WILLIAMSTOWN — Six-year-old Minna Hed has a message for anyone driving by her Pittsfield home.
The youngster, with help from John Hed, her father, took pink, blue and green markers and colored in letter stencils to spell out "Fight for Justice," on a yard sign.
Minna chose the saying from dozens printed out on strips of paper during a self-expression activity on Sunday afternoon at the Clark Art Institute.
Why "Fight for Justice?"
"Superheroes," she whispered in her dad's ear. John Hed noted his daughter had dressed up as Wonder Woman for Halloween.
"Love One Another," "Every 1 Deserves Respect" and "Welcome" were among the other children's yard signs keeping with the November theme "Many Voices" for First Sunday Free at the museum.
Each month from October to May, The Clark host a free day of admission on the first Sunday with activities designed to entertain and inspire visitors of all ages.
"Many Voices" was chosen to celebrate the strength of community and the power of the human voice, according to museum officials.
In the lower level of Clark Center, adults and children tacked up notes on a community message board that finished the phrase, "This I believe ..." The exercise was based on radio pioneer Edward R. Murrow's request of his listeners to write essays about their most fundamental and closely held beliefs.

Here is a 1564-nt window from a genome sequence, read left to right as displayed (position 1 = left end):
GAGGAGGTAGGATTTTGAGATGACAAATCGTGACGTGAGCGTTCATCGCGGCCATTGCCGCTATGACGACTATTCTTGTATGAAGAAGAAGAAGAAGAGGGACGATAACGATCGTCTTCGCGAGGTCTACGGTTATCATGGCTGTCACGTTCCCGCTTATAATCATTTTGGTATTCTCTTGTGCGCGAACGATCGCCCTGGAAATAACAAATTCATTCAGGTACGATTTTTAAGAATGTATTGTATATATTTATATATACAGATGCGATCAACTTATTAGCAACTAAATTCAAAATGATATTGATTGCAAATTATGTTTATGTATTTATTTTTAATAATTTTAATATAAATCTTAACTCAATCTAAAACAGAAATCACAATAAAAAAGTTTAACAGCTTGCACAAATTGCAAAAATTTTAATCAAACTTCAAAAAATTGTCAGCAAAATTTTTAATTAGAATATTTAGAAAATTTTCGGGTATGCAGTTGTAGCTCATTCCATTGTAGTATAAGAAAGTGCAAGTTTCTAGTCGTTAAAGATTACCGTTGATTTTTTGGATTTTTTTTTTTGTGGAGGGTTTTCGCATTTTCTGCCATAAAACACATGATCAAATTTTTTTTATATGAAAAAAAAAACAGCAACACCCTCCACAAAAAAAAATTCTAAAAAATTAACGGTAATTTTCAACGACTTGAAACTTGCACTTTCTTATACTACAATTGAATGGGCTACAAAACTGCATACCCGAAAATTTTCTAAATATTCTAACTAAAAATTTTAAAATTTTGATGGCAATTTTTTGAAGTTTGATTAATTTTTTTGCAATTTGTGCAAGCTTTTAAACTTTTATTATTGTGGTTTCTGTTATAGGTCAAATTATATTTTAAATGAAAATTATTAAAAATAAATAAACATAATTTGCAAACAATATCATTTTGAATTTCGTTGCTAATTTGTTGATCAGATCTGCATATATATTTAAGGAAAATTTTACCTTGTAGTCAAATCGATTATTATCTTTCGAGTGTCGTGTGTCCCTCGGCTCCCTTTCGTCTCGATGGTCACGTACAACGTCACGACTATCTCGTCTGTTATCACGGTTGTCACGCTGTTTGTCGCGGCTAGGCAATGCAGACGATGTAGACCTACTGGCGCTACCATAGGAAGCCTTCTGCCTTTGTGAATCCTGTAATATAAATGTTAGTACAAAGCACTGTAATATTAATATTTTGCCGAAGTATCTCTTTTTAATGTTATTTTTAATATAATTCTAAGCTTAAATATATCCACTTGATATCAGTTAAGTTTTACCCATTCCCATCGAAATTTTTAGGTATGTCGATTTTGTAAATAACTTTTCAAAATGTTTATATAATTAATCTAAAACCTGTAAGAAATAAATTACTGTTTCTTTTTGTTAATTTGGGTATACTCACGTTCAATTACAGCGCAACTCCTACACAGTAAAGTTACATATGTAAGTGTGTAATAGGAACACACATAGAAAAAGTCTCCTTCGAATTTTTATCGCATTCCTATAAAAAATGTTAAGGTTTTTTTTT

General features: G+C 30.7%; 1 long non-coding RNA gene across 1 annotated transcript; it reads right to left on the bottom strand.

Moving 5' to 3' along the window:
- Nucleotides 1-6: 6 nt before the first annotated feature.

The goal was to encourage people to respect each other's beliefs different from their own. Among the sincere to humorous posts:
"This I believe, family is everything"
"I believe there is nothing so sweet — or important — as kindness"
"I believe that unicorns are real"
"This I believe, avocados are overrated"
The day's musical expression came from the 11 voices of Springstreeters. The Williams College men's a cappella group left spellbound the museumgoers who suddenly stopped in their tracks in the lower level to hear a well-rehearsed student body in sync with their music.
Jonie and Ed Shwartz were among those listening intently. The visitors from Ayer enjoy coming to The Clark as part of their Berkshire experience.
"We really enjoy the food and the people. [The Berkshires] remind us of the Midwest, where we're from," said Jonie Shwartz.
The Shwartzes then made their way to the Manton Study Center for Works on Paper on the museum campus for a pop-up exhibit of rarely seen drawings and photographs from The Clark's collection.
"The nature of the works on paper make them more fragile to show so they are seen by appointment or during a special exhibit, otherwise they are stored away," said curatorial assistant, Christie Couser.
Williams College graduate student and Clark intern, Nora Rosengarten gave The Eagle a personal tour of the exhibit featuring works from Rembrandt, Thomas Rowlandson and Winslow Homer.
Homer's wood engraving on newsprint of President Abraham Lincoln's first inauguration focuses on the crowd gathered at the Capitol, rather than Lincoln.
"If you spend time looking at the audience members, there's a variety of expressions which keeps with the theme of 'Many Voices,'" Rosengarten noted.
Dick Lindsay can be reached at firstname.lastname@example.org and 413-496-6233.